The process of law-making will continue to look a little different when state legislators return to the Gold Dome next month to draw new district maps.
House Speaker David Ralston, a Blue Ridge Republican, sent a memo to the 180 state representatives on Thursday saying face masks and routine testing will still be required, as lawmakers convene for a third time since the pandemic abruptly ended last year’s session.
Lawmakers will gather at the state Capitol starting Nov. 3 to redraw lines for congressional, state Senate and State House seats.
“In accordance with the CDC guidelines at the time the decision had to be made to prepare for session, masks must be worn by all Members and House staff while present in the House Chamber, the House Gallery, and any committee meeting,” Ralston wrote in the memo.
The Atlanta-based Centers for Disease Control and Prevention has urged face masks indoors in areas of substantial or high transmission since late July. Overall, COVID-19 cases are on the decline in Georgia after a delta drove a surge rivaling last winter’s peak.
State representatives will continue to spread out across three areas at the Capitol to stay socially distanced, including in the gallery where members of the public would normally sit. They must also take routine saliva-based COVID-19 tests, regardless of their vaccination status.
Ralston has been a stickler for rules, often using the bully pulpit to remind lawmakers of the consequences for not following them. When one lawmaker refused, he was removed from the chamber and lost access to his office space.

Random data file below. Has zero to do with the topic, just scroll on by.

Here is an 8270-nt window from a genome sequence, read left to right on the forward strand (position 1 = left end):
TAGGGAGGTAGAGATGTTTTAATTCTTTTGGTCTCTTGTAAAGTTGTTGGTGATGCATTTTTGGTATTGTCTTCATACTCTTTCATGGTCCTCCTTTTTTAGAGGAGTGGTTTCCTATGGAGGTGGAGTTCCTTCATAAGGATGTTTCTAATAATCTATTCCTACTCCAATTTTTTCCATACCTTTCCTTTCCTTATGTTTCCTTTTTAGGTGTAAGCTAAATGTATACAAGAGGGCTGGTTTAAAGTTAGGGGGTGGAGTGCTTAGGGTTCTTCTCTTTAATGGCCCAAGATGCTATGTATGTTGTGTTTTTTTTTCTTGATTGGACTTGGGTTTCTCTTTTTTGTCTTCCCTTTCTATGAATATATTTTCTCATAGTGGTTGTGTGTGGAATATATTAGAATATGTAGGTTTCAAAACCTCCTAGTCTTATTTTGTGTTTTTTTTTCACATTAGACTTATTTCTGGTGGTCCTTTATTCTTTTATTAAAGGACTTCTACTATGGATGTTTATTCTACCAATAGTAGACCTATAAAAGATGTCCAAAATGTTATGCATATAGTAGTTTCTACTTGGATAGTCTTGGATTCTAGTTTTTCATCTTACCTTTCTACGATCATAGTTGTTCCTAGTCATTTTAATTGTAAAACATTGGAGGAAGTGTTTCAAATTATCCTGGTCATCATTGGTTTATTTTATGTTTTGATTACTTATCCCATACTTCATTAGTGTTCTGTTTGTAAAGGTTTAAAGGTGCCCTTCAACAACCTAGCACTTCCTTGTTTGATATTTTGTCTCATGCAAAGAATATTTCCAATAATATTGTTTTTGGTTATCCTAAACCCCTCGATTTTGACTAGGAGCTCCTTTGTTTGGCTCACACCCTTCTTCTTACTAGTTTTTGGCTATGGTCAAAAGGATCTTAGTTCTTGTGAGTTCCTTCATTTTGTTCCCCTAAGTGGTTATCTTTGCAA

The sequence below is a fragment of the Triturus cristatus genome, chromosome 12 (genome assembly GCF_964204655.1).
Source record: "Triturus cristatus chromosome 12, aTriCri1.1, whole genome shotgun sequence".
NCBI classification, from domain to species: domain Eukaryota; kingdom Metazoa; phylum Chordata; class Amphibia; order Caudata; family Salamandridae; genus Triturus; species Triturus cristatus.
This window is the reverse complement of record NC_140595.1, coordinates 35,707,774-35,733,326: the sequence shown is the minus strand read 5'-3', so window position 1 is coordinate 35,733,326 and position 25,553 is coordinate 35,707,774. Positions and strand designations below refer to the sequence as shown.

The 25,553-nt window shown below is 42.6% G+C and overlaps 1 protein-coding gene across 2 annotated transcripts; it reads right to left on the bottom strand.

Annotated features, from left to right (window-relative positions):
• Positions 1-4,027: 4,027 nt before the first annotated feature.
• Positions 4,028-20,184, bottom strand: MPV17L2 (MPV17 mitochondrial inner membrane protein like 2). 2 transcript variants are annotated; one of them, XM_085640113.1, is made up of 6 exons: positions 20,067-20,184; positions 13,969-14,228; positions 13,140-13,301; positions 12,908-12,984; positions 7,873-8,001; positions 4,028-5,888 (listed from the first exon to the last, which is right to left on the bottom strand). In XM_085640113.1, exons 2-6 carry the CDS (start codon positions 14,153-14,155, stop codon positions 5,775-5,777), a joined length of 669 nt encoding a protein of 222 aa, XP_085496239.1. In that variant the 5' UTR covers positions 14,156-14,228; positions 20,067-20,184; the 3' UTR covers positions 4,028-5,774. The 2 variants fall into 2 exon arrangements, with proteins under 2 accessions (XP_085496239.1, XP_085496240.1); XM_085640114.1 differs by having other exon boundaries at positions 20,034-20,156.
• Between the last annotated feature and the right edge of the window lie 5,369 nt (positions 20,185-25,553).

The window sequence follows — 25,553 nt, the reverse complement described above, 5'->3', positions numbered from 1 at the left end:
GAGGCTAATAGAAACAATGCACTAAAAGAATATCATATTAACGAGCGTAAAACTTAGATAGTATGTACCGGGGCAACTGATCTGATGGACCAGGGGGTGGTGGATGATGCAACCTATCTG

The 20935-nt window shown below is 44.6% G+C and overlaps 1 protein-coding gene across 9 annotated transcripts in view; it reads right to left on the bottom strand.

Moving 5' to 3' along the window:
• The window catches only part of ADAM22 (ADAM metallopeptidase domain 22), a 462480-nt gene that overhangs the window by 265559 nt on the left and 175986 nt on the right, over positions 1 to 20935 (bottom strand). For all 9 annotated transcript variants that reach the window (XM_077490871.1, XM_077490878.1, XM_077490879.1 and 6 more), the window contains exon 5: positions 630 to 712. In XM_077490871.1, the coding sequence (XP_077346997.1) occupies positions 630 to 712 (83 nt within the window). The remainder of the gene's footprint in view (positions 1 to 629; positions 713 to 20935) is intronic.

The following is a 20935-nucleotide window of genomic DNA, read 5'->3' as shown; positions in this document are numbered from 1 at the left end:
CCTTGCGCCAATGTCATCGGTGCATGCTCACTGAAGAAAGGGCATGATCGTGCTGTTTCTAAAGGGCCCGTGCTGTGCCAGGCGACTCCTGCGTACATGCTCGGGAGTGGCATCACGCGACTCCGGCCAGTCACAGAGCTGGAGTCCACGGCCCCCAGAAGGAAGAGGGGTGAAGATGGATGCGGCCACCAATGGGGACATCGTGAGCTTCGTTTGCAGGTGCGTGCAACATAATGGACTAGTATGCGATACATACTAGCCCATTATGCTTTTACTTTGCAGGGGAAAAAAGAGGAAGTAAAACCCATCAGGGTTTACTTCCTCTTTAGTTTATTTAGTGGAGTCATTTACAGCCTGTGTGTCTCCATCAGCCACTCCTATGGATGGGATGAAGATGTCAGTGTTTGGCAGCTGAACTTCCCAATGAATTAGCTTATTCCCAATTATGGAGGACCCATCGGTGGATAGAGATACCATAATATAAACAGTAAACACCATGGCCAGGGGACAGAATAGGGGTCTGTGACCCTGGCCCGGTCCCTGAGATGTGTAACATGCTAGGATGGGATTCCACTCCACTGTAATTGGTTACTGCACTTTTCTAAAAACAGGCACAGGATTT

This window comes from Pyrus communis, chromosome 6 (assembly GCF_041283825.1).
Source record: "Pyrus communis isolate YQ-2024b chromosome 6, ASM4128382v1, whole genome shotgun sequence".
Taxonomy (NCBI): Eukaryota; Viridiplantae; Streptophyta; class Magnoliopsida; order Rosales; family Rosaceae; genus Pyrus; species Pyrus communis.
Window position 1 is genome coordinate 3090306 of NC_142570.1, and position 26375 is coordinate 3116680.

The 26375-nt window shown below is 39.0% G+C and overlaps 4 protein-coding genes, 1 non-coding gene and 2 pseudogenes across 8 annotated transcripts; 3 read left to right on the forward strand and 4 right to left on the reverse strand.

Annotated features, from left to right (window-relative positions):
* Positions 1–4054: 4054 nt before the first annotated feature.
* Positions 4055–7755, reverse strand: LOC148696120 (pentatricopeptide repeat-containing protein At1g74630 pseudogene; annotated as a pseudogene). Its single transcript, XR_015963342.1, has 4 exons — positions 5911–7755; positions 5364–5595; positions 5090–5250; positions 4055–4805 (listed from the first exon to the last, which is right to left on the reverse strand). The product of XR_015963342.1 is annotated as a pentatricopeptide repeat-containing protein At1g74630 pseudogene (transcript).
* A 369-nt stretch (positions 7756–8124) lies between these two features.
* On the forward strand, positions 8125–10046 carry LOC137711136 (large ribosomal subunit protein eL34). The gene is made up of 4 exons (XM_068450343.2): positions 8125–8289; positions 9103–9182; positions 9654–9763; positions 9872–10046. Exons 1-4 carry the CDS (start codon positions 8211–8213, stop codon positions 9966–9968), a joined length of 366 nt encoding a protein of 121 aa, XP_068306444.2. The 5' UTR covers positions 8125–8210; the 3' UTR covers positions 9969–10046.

Beauty queens, football players and other usual honorees, as well as the pages who help deliver messages to lawmakers, will still not make an appearance in the chamber, although faith leaders from across the state will continue to come and give a morning devotional.
The House safety protocols prompted kudos from across the aisle.
“Memo from Georgia House leadership just in: testing and masks will be mandated for members during the upcoming special session. Thank you, @SpeakerRalston, for continuing to ensure safety,” state Rep. Josh McLaurin, a Sandy Springs Democrat, tweeted.
Senate leadership, meanwhile, has not yet issued similar guidelines for senators and staff for the special session.
Face masks and routine testing were required in both chambers earlier this year. In the Senate, three senators tested positive in the first days of the session, including Senate Majority Leader Mike Dugan.
Senate staff did recently send out safety protocols for reporters, who will be allowed back into the press box after spending the last two sessions watching from above in the gallery. Members of the press who are unvaccinated are “strongly encouraged” but not required to wear a face mask, per the guidelines distributed last week.
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